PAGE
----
The Autumn 2014 Baker Street Journal includes these articles:
The Editor’s Gas-Lamp.
The Well-Appointed Scoundrel: How Colonel Moran Transformed Everyday Offenders into Gibus-Wearing Sophisticates
by Sonia Fetherston.
Murger in Baker Street
by Timothy S. Greer.
Disguise Is Key: Germans in the Canon
by Maria Fleischhack .
In the Matter of Oscar Slater
by Robert A. Moss.
A Consideration of Chronological Data
by Leslie S. Klinger.
“You Never Heard Me Talk of Victor Trevor?”
by Lucy Keifer.
Playing the Game: Bert Coules and “The Lion’s Mane”
by Nick Martorelli.
Elderly as Metaphor in the Canon
by Michael Pollak.
Paget’s Heirs: Sherlock Holmes in Comics and Graphic Novels
by James Lovegrove.
Art in the Blood
by Scott Bond.
The Commonplace Book.
Baker Street Inventory.
The French Artist
by Basil Chap.
Letters to Baker Street
“Stand with me here upon the terrace. . .”
* * *
The Editor’s Gas-Lamp
“Isn’t it good”
by Steven Rothman, Editor
One of our happiest Holmesian moments came a few years ago when a member of the Council of the Sherlock Holmes Society of London unlocked the sitting room at the Sherlock Holmes on Northumberland Street, and let us step inside. We had often pushed our nose against the glass, yearning to set foot within Holmes’s room. Not to mention the countless times we—surely like all of the Journal’s readers—had dreamed of what it was like, seventeen steps above Baker Street. We had gazed through the glazing of several such rooms over the years, but the London room, first created for the Festival of Britain in 1951, was the first, and holds a special place in Sherlockian hearts.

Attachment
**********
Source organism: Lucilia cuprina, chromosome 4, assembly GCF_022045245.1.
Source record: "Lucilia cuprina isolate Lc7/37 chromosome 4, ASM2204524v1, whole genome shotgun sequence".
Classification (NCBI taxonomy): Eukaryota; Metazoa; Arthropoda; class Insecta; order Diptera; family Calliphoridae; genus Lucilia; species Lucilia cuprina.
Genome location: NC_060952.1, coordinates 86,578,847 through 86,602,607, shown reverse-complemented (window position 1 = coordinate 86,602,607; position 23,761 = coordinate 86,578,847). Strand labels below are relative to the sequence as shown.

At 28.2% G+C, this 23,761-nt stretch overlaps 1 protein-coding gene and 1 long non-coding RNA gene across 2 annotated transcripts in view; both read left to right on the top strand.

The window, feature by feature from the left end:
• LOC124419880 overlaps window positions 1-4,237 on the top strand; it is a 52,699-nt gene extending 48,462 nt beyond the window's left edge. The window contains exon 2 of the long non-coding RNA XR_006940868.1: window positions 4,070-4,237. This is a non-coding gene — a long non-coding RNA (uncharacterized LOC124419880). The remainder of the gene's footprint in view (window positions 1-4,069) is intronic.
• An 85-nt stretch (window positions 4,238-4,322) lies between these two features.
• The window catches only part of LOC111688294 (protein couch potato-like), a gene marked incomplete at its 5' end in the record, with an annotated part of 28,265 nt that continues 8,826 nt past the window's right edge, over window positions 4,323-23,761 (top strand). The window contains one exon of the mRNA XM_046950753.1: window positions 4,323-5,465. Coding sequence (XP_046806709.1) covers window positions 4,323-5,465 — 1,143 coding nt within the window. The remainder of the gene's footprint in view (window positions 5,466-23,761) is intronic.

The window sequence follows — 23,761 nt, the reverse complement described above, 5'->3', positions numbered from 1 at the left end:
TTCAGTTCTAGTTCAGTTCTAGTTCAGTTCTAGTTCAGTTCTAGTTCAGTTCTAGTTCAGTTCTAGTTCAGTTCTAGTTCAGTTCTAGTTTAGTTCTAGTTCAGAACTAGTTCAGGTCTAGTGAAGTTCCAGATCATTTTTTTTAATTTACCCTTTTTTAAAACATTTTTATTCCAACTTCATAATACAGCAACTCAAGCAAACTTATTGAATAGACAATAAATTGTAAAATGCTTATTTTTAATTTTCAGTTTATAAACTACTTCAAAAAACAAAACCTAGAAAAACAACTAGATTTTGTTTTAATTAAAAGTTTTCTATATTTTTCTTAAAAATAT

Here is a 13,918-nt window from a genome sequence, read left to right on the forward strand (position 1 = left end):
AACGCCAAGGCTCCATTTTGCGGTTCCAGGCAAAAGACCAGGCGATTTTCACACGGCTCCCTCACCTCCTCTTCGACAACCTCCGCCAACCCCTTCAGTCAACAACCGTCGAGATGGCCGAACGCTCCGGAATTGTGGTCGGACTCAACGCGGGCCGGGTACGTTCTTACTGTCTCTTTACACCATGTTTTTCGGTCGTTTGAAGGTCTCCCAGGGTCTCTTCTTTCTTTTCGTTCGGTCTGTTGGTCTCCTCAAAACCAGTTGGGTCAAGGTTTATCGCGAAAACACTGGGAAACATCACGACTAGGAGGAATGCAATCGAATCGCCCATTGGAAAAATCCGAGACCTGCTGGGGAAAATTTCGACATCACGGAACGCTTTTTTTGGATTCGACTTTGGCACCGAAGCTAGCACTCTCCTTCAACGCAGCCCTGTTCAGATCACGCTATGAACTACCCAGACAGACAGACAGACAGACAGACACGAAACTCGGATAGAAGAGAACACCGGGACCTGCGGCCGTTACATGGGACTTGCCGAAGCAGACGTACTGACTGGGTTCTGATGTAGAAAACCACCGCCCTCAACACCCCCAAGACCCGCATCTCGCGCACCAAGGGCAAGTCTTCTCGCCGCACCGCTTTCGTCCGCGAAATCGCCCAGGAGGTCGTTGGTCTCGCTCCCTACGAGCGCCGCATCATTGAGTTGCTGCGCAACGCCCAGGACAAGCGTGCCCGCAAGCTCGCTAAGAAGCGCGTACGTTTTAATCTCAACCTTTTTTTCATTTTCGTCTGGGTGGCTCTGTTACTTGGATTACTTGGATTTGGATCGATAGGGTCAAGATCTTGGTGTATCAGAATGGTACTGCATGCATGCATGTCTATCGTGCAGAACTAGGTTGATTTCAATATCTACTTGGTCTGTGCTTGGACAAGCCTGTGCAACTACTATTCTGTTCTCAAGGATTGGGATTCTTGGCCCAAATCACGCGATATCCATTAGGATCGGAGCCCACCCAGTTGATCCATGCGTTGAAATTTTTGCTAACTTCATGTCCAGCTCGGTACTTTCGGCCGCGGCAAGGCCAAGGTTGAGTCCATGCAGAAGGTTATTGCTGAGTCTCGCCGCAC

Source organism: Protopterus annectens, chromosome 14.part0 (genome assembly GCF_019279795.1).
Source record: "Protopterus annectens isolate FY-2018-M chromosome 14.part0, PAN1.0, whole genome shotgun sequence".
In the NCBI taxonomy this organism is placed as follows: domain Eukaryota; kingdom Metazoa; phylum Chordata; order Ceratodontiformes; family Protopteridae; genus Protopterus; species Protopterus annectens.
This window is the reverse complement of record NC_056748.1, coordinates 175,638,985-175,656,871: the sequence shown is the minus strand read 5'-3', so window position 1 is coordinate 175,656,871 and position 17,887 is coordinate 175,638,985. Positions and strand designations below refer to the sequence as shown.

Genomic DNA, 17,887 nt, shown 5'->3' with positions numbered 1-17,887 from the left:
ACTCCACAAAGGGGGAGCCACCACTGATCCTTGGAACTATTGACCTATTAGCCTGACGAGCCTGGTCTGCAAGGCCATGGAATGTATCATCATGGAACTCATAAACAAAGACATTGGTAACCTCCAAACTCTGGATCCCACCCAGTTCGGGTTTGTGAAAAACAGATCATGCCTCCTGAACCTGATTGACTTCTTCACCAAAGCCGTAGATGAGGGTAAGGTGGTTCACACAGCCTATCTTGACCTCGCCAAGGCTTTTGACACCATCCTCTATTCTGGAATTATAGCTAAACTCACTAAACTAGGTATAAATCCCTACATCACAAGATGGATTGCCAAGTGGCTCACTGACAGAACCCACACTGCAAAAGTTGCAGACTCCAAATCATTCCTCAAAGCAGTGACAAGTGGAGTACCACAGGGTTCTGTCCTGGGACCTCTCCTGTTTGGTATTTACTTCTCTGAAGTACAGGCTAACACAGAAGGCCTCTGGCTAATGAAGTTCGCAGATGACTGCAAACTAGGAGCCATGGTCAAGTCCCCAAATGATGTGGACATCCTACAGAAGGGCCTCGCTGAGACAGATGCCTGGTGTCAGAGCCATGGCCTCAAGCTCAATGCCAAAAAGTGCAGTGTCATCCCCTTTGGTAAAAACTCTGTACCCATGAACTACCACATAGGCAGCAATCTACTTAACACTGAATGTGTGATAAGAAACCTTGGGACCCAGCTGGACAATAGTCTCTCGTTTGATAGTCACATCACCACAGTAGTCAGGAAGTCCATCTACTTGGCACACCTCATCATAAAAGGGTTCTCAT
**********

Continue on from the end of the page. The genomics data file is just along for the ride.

We know of two senior Sherlockians who are flying from the States for the opening of the Museum of London’s new exhibition on Sherlock Holmes, which has gathered wonderful materials from a number of lenders and lands. By the time this issue is in your hands, they too will have happily stepped within the Baker Street room. We are smiling at the thought of them surrounded by so many signs of its inhabitant: the jack-knife in the mantelpiece, the hodgepodge of papers and chemicals, souvenirs of various cases, and, of course, the delightfully strange bust of Holmes.
They may not, as we witnessed two of the Baker Street Babes do, jump up and down with pure joy. But that is only because they will feel the need to exercise restraint (as did we). There can be little doubt that inside they will be bursting with a happiness that only another Sherlockian could truly comprehend and share.
The Editor’s Gas-Lamp, Autumn 2014, Vol. 64, No. 3.
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